Posted by: Dan Holbrook on May 1, 2021

Journal Issue Date: May-June 2021

Journal Name: Vol. 57 No. 3

“You don’t pay taxes; they take taxes.”
— Chris Rock on Comedy Central

Here are two multiple choice questions, which assume no changes to current law. Answers are after the second question. Don’t peek!


Decedent A dies in 2021 with a sizeable estate, including a single member LLC worth $25 million.  In order to reduce federal estate taxes, her Will leaves the entire LLC to charity, split 75% to her family foundation and 25% to her local church. How much federal estate tax does the estate owe on account of the LLC?

A. Zero, because the unlimited charitable deduction shelters thebequests to charity.

B. About $1,000,000.


Decedent B dies in 2026, when the federal estate tax exemption will be $6 million.1 His only asset is his business, worth $12 million. He leaves 50% of the business to his son, and the residue of his estate to his surviving wife. How much estate tax will his estate owe?

A. Zero, because the exemption
  covers the bequest to his son, and 
  the unlimited marital deduction
  shelters the residue to his wife.

B. At least $600,000.


Make your guess first, then scroll down for the answers.

 

 

 

 

 

 

Answer: B in both cases. What’s going on here? A fundamental principle of the estate tax is that it is not a direct tax on property, but rather a tax on the right to transfer property.  Thus, it is only the value of the precise interest being transferred that matters. Put another away, the decedent’s gross estate includes the entire value of all property interests of the decedent, but any charitable or marital deduction is based solely upon the value of what the charity or surviving spouse actually receives, which may be valued quite differently,2 creating a valuation mismatch.

Failure to plan for the mismatch problem can cause an estate tax surprise.

Question (1) is based on the recent case of Estate of Warne,3  which follows a line of cases concerning the charitable deduction.4 The court in Warne stated: “In short, when valuing charitable contributions, we do not value what an estate contributed; we value what the charitable organizations received.”5 In Warne, the whole LLC was worth $25,600,000, but the value of the 75% LLC interest passing to the family foundation required a discount of 4%, and the value of the 25% LLC interest passing to the church required a discount of 27.385%. After applying the discounts, the LLC interests were worth a combined total of only $23,079,360 in the hands of the two charities. This reduced the charitable deduction by a total of $2,520,640, which at a 40% estate tax rate caused $1,008,256 of additional estate taxes.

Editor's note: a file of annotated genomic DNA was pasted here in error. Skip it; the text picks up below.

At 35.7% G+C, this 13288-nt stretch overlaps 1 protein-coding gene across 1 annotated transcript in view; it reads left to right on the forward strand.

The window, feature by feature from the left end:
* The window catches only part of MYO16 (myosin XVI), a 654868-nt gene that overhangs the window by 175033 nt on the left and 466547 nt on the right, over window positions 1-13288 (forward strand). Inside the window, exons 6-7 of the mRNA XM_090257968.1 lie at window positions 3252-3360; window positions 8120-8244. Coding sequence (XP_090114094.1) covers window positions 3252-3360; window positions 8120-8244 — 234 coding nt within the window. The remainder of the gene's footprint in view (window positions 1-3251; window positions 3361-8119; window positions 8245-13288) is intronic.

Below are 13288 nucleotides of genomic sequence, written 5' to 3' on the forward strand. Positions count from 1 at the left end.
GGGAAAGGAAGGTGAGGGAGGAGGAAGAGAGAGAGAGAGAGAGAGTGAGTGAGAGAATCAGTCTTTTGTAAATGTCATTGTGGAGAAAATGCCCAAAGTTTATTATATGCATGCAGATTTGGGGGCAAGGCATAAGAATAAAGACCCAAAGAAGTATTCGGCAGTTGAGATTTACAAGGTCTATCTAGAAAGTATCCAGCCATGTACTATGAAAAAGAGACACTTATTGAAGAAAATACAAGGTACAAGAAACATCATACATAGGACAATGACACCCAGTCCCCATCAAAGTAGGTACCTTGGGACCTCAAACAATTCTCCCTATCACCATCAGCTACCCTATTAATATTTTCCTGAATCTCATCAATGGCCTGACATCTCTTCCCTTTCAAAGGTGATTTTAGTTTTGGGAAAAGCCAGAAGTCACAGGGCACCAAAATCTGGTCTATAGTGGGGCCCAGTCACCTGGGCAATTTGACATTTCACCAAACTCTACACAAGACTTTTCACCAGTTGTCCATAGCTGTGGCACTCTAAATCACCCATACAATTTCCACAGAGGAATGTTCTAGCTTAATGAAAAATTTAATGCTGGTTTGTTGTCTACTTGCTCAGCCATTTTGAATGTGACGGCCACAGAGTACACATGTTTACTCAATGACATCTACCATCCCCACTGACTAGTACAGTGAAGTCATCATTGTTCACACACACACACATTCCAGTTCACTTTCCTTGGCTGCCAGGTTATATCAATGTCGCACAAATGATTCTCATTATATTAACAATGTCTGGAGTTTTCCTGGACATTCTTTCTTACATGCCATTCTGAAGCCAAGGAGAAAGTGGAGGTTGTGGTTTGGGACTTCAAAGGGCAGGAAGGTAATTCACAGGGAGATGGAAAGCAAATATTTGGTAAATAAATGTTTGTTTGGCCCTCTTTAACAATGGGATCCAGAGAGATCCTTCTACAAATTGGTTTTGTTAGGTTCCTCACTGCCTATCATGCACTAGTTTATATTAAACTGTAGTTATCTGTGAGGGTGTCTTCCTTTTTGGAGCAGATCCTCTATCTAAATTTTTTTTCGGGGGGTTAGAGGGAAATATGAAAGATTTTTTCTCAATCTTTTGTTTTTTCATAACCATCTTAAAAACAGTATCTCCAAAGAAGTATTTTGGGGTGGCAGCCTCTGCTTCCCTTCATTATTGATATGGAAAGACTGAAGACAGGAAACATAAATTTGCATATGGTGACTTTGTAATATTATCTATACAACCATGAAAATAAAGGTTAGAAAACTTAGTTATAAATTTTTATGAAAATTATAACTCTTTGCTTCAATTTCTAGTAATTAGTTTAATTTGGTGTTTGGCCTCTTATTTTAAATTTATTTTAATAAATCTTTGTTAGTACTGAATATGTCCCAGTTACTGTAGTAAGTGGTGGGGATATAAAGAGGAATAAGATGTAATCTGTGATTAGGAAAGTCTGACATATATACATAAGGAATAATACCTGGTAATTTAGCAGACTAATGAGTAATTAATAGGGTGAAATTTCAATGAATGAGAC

Question (2) is a hypothetical, but it too follows a line of cases establishing the same valuation principle, except with the marital deduction.6 If we assume that the 50% interest passing to the surviving wife must be discounted by 25% by virtue of no longer being a controlling interest,7 the value of wife’s 50% interest is reduced from $6 million to $4,500,000. That in turn reduces the marital deduction by $1,500,000, which at a 40% estate tax rate causes $600,000 of additional estate taxes.8

What if a decedent leaves his entire estate to some combination of surviving spouse and charity? Although the estate would seem entirely covered by marital and charitable deductions, the valuation mismatch could generate estate tax liability if the numbers were large enough.

PLANNING

The good news is that the mismatch problem can usually be avoided with thoughtful planning and in fact can be used affirmatively to save estate taxes.

In Question (1) involving the bequest to two charities, the decedent could instead have left the entire 100% to the family foundation, and then later the foundation could have granted 25% to the church.

In Question (2) involving the marital deduction, the decedent could instead have left a 49% interest in the LLC to the son and a 51% interest to the surviving wife, in which case the marital share might well have been valued with a “premium” for control, rather than a discount for lack of control, eliminating any estate tax.9

Beyond avoiding the mismatch surprise at death, this type of discounting has been one of the primary drivers for wealthy clients to make gifts during life rather than at death. For example, a client owning 100% of a company can give (or sell) up to 49% to his children (or to trusts for the family) during his life at discounted values, using less of the client’s gift and estate tax exemption, without losing control. Alternatively, that same client could simply give his wife 50% of the company during his life, tax-free, preventing either spouse from having unilateral control, in which case the total combined value of their two estates is significantly reduced.10